My Stage is the World

Oh what a tangled web we weave, when first we practise to deceive

New Year’s Eve

on January 11, 2014


View of the Bridge

After another day of being a tourist and walking miles (including all of the Botanical Gardens and climbing thousands of steps to check out the Sydney Harbour Bridge Pylon), it was suddenly New Year’s Eve. Now apparently this is a big deal in Sydney so we wanted to make sure we did it properly. A few people were paying $395 to sit on a boat and get drunk; others were going to a club. So what did Miss H and I do?

Up bright and early, we got the train down to Martin’s Place and walked to the Observatory Gardens. The gates opened at midday so (as it was 10.30) we joined the few other people in the queue. Obviously we made friends with some German guys and an Australian family so were chatting away, taking it in turns to stroll around, get water/ice-cream etc. It was a no alcohol zone, so our bags were cleverly concealing a box of ‘goon’ wrapped in a blanket amongst our picnic.

Bags checked and wine undiscovered, we smugly set off for the best spot – just behind the white line (which nobody was allowed to cross as it was above a very steep slope). From here we had the perfect view of the bridge. We just had 9 hours to wait until the kids’ fireworks and then another 3 until the real ones.

The gardens gradually filled up while we sunbathed, read our books and played Go Fish! About 4pm we decided it was time for some ‘lemonade’ which we mixed with Sprite. It’s pretty nasty stuff, but it grows on you – you just have to be prepared for the goon hangover, that can set in any time after you start drinking.

One of the German guys brought us fresh blueberry muffins and we played a game of Epic Snap with the group behind us. They were drinking ‘Ribena’ and we mixed our picnics together, guarding our sacred space from the many tourists trying to sit in front of the white line, or even next to us. Rude.

Karma Chameleon

Sadly, one bunch of tourists were particularly annoyed that we wouldn’t let them sit with us, so informed the security guards that we were drinking alcohol. This was most displeasing, especially as we were pretty sure that they had guessed, but were turning a blind eye because we weren’t causing trouble. Now, they marched over and demanded we surrender our alcohol. We lied, we cried and we apologised, but we had to hand it over.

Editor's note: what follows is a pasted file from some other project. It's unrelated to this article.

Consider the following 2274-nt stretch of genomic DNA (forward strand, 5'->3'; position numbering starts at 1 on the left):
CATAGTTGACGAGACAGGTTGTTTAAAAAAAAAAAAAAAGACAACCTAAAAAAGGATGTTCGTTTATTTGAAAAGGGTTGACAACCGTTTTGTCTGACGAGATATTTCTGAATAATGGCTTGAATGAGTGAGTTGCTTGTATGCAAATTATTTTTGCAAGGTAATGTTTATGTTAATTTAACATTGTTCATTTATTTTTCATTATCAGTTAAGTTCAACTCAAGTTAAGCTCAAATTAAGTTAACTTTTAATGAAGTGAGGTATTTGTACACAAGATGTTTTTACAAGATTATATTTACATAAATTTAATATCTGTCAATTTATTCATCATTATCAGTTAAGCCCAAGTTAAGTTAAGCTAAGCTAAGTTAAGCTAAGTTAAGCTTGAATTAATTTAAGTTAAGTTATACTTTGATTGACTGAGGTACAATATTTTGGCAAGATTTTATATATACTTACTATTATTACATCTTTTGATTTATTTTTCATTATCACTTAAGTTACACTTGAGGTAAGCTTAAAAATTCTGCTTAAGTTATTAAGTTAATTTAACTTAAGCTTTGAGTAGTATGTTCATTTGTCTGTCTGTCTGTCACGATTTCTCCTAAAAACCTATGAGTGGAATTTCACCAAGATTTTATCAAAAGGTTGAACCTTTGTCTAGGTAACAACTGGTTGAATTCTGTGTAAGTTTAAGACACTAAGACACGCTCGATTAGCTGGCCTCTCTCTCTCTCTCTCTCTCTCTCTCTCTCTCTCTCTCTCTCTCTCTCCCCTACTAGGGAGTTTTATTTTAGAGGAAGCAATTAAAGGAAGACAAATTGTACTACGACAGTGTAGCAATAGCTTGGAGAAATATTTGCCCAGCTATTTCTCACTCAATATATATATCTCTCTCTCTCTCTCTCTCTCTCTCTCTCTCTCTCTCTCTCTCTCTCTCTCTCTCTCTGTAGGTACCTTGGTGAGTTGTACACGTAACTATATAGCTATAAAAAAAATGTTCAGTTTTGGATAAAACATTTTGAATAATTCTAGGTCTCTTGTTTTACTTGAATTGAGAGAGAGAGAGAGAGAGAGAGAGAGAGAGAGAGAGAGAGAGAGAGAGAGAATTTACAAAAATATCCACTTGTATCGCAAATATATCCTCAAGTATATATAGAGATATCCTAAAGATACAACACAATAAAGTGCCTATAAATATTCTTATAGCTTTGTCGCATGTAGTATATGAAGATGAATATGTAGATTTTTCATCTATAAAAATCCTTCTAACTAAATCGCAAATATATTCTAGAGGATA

Minutes later, the security man came and apologised, promising to return it after the fireworks. Our new friends stopped drinking out of solidarity/fear and the Australian dad gave us his vineyard card, promising us a bottle of wine if we visited. Meanwhile, I made friends with a five-year-old American girl who gave me a glow stick and lent me her brother’s laser gun so we could shoot all the tourists who tried to sit near us. Great fun.

At 6pm we saw some astounding aerial acrobats – the plane flew past us and did a loop. The Red Arrows need have no fear! However, their second show was pretty spectacular, although it did sort of look like the planes were on fire and crash landing!

However, the children’s fireworks at 9pm were pretty epic and the crowd whooped and cheered; my new friend kept whirling her glow sticks around, even though it wasn’t quite dark enough. Then we waited.

However, after the first wave of fireworks, order broke down. People sat in front of the white line, despite our arguments and security’s persuasive powers. The wine stealer fought our corner bravely, explaining that ‘those guys have been here for ten hours, so it’s not really fair that you’re sitting in front of them.’

Most of them grudgingly moved back, but a few persisted, including a balding Swiss man who actually sat on Tom’s lap until he moved up to make room. Then he waved off our protests with ‘no comprende’ even though he clearly did and we also told him in no uncertain French terms to bugger off. In the end we amused ourselves using his head as a tripod and using him as the subject of our ‘three words each’ story, beginning: Once upon a mantelpiece, lived a fat French man who liked to eat sweaty cheese…

The Dutch couple on the other hand were another matter. We explained exactly why they couldn’t sit in front of us and we were told “in my country, we call your sort of people w*****s”. Our retort? “Well we call your sort of people c***s!” Little J and the security man argued with the Romanian family but they just ignored us completely.

After all this excitement and eventual resignation, a lot of us napped, sharing our rugs around as we waited for the ultimate firework spectacular.

The Final Countdown

At 23.45 we woke up Little J and prepared ourselves. We had no idea exactly what time it was, because different people started counting down at different times. But, the fireworks knew and off they went.

They were the most spectacular fireworks we’d ever seen. Lasting more than 15 minutes, there was everything. Purples, oranges, blues and reds, plus white and gold, shimmering and sparkling in the Sydney skyline. There were fireworks from the barges in front of the bridge and two behind, plus the Opera House and the bridge itself.

Breathtaking fireworks that kept on amazing and delighting adults and children alike, ending with a blazing fountain of gold underneath the bridge, making it look as though it was on fire. Photographs couldn’t come close to portraying their true beauty.

Walking back with our new Facebook friends, the streets were wild – Christmas jumpers, steamers, cheering and shouting. Yes, the eight of us were sober, but it had been a fabulous New Year’s Eve.


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